This question identifies a tension that surfaced several times throughout the morning.  Another way to phrase it might be, “Should the church organize a few initiatives and expect every member to participate, or should it support and encouraged individual members in their personal efforts to serve God?”  As a congregation, I’m hoping we can do both.  Regarding social justice, there are literally hundreds of worthy causes represented throughout our region, areas of deprivation that require God’s renewal and restoration.  The local church should shape and equip every member to serve the marginalized wherever they are encountered.  However, leadership in a local congregation is also responsible discerning the areas in which members can engage collectively.  The need to run off and do our own thing may be a sign of the hyper-individualistic society we live in.  How can we live out the ways of the kingdom communally? And, how can we focus our resources for maximum impact?  For those who feel they can opt out for the exclusive pursuit of individual passions, consider the nature of church fellowship.  What does it mean to be a member of a church?  It’s tough to find a chapter and verse on church membership in the bible.  However, scripture often refers to fellowship, which comes from the Greek word, koinonia.  It communicates the idea of partnership, sharing in or to have in common with.  Belonging to a congregation will ultimately require participating in shared mission.  If this is a congregation I belong to, at some point I should ask, “How can I participate with this community of faith in God’s mission?”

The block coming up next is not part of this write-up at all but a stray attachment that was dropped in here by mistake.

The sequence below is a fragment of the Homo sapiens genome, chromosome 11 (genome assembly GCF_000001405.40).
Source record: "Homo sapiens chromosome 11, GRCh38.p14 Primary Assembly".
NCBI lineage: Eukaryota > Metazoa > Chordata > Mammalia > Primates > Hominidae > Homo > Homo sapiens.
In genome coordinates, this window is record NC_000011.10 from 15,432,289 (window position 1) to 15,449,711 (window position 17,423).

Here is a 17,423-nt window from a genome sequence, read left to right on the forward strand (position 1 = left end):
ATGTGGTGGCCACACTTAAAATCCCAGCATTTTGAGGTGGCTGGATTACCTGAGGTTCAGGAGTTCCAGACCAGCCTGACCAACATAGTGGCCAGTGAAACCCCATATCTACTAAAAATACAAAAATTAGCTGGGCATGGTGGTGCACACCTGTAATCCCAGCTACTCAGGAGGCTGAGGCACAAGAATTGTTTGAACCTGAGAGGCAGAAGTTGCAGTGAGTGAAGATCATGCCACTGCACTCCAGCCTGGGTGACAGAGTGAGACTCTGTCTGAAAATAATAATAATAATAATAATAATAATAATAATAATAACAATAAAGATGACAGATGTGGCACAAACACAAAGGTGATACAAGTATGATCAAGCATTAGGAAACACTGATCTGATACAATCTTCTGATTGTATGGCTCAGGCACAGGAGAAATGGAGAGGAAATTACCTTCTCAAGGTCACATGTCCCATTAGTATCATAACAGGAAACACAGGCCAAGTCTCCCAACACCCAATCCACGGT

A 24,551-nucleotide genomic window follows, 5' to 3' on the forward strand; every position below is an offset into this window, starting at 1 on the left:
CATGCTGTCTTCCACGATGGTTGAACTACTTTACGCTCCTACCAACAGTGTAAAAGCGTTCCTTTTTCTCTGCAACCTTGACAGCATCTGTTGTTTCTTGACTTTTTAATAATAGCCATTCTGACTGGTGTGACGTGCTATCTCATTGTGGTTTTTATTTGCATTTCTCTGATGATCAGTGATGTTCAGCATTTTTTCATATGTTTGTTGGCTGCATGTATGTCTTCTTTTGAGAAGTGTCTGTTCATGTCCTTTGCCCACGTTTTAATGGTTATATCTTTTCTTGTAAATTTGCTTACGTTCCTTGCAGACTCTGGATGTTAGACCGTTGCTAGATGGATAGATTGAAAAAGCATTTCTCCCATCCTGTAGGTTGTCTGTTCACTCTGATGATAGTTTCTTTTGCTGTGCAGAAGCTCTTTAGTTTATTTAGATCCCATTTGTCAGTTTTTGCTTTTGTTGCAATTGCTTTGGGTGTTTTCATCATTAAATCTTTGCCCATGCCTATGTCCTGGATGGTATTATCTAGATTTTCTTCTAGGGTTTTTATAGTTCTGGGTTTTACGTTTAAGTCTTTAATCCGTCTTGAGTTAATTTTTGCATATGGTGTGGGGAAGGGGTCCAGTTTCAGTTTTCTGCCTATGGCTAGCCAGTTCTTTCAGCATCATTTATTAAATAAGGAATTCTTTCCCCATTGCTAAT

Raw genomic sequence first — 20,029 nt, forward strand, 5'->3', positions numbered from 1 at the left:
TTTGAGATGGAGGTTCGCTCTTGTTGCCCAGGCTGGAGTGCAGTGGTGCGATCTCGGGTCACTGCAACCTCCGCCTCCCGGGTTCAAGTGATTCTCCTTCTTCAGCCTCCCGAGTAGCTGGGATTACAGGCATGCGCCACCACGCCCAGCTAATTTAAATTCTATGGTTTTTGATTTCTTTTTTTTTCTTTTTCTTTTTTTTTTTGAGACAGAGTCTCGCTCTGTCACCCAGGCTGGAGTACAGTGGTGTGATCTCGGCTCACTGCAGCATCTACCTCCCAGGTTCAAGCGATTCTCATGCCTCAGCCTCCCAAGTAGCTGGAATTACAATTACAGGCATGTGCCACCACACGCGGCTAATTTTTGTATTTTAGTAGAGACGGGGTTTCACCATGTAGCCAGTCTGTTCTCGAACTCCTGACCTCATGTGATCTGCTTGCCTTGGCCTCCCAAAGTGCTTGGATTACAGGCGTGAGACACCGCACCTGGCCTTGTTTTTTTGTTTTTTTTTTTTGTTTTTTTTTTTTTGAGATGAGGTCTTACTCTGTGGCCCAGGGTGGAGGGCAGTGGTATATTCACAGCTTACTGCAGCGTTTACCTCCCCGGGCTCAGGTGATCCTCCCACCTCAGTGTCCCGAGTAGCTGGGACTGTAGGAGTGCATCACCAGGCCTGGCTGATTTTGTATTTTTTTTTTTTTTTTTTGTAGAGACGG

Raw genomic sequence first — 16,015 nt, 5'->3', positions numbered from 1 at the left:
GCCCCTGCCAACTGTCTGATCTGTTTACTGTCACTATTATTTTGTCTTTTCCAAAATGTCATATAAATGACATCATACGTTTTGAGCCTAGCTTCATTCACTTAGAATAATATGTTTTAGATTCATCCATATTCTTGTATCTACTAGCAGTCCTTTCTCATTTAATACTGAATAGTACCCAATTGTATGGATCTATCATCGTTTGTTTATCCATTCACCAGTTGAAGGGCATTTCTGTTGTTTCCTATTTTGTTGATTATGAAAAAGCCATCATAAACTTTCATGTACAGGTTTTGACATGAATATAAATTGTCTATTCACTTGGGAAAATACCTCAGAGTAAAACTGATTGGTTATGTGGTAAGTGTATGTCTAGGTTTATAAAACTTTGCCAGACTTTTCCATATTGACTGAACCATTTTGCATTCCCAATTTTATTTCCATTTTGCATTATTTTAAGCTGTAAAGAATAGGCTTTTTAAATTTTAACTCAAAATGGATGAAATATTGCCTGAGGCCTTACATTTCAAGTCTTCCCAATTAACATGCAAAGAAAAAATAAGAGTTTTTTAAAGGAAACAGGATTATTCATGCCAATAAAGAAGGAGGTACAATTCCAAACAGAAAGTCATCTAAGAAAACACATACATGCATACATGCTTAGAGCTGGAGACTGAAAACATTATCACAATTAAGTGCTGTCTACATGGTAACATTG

Reflecting on the shape of our mission @GerberRob asked – How much would “Growth” of our core support these initiatives? Yet not mentioned in the Strategic side of the initiatives?